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REVIEW: “Evangelion 3.0 You Can (Not) Redo”

REVIEW: "Evangelion 3.0 You Can (Not) Redo"

In Evangelion 3.0 You
Can (Not) Redo
(2012), the third installment in his four-feature retelling
of his watershed series Neon Genesis
, writer-director Hideaki Anno pulls out all the stops in an visually
dazzling but emotionally unsettling film. You
Can (Not) Redo
is being shown throughout the country in brief engagements
prior to its release on disc in February.

The storyline of the new feature diverges from the original
TV program, but pushes the visual boundaries of this dystopic sci-fi epic. The original
Evangelion opened in 2015, fifteen
years after what was believed to be a giant meteor struck Antarctica,
devastating much of the Earth. Humans and the mysterious aliens known as Angels
had been locked in a deadly struggle ever since. Scientists at the NERV Center
in the fortress-city of Tokyo 3 led the battle against the Angels with the
giant cyborgs called Evangelions (or Evas), piloted by psychic teenagers.

As the new feature begins, Shinji Ikari (voice by Spike
Spencer), the reluctant, neurotic pilot of Evangelion Unit 01, awakens and discovers
he’s been in a coma for 14 years. While he was unconscious, the cataclysmic Third
Impact—which he may have triggered in his efforts to rescue fellow-pilot
Rei – destroyed most of Tokyo 3. Misato (Allison Keith), Asuka (Tiffany Grant) and
his other friends now work for a new organization VILLA, the sworn opponents of
their old employer NERV. After Shinji is kidnapped and taken to NERV headquarters,
he’s befriended by Kaworu (Jerry Jewell), the only individual who treats him
with genuine kindness.

Shinji’s dictatorial father Commander Ikari continues to
work at NERV, simultaneously plotting with and against the mysterious SEELE
cabal and their plan to alter human evolution, which is somehow linked to the
Dead Sea Scrolls. He deploys Shinji and Kaworu in the new Eva Unit 13, which
requires two pilots, to retrieve Longinus and Cassius, the two lances that
impaled the eerie creature known as Lilith during the Third Impact.

As they begin their mission, Misato’s forces attack, led by
Eva pilot Asuka. Kaworu begins to doubt the real purpose of their mission, but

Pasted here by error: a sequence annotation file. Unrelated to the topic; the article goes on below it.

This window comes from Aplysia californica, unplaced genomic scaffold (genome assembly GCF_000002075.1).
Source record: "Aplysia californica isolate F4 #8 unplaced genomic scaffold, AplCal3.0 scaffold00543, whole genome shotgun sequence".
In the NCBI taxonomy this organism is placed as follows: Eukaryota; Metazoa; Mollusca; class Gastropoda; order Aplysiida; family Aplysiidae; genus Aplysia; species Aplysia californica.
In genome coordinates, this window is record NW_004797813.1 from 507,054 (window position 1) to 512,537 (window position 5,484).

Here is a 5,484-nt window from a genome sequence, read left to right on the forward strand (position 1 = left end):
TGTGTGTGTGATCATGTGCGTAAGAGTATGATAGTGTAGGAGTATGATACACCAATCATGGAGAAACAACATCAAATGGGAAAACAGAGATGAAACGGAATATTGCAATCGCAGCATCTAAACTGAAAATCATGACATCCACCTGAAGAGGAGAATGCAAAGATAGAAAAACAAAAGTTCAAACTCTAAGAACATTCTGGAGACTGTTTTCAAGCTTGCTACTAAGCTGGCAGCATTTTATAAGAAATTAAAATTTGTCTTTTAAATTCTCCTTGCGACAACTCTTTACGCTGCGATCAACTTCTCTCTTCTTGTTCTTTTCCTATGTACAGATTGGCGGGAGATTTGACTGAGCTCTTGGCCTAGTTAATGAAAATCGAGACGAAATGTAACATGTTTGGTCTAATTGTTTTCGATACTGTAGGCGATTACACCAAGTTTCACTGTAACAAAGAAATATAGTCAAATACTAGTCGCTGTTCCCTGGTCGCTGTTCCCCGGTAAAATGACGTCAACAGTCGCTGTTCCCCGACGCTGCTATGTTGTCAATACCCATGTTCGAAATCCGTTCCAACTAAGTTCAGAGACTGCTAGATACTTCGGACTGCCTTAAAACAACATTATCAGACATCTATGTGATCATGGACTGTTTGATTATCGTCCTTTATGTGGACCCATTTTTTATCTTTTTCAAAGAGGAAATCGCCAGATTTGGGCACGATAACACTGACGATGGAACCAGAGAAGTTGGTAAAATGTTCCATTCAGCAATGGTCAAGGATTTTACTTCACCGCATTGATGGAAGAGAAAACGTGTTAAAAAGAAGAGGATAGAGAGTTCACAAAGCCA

Shinji seizes the lances. Unit 13 transforms and something approaching all hell
breaks loose. Kaworu realizes that he is actually the 13th Angel: His presence
is triggering the Fourth Impact. He commits suicide in an effort to halt the

Anno unleashes an extraordinary array of visual effects to suggest
the scale of the Fourth Impact and its historical/ontological/theological
significance. Gravity is compromised, explosions proliferate and the sky fills
with rings of color that suggest the atmosphere of Jupiter. Shinji’s already
fragile psyche nearly shatters as he witnesses the mind-numbing power he’s
inadvertently released. Asuka yanks him back to sanity – and VILLA – as the
principal characters prepare for the ultimate confrontation with Commander
Ikari, SEELE and the Angels in the next film.

Anno never seemed to know how to end the Evangelion story – he recut the last six TV
episodes, then reworked them into the theatrical feature Evangelion: Death and Rebirth (1997). When it failed to satisfy
audiences, Anno made a second feature, End
of Evangelion
(1997). In that film, the remnants of a linear plot dissolved
into a protracted collage that suggested animated

In this new cycle, Anno
says he is recreating Evangelion as
he initially envisioned it, unconstrained by technological and budgetary
limits. Audiences on both sides of the Pacific are waiting to see if the
changes he’s introduced will enable him to bring his mystical saga to a
satisfying conclusion.

You Can (Not) Redo
is not an easy film to watch. Shinji’s alienation and suffering are disturbing.
Viewers who haven’t seen the first two films in the remake (or the TV series)
will find themselves hopelessly lost; even fans may have trouble following some
of the new plot twists. But after the wearying sameness of so many recent
American features, You Can (Not) Redo
is as shocking and energizing as the slap a Zen master would administer to a student.

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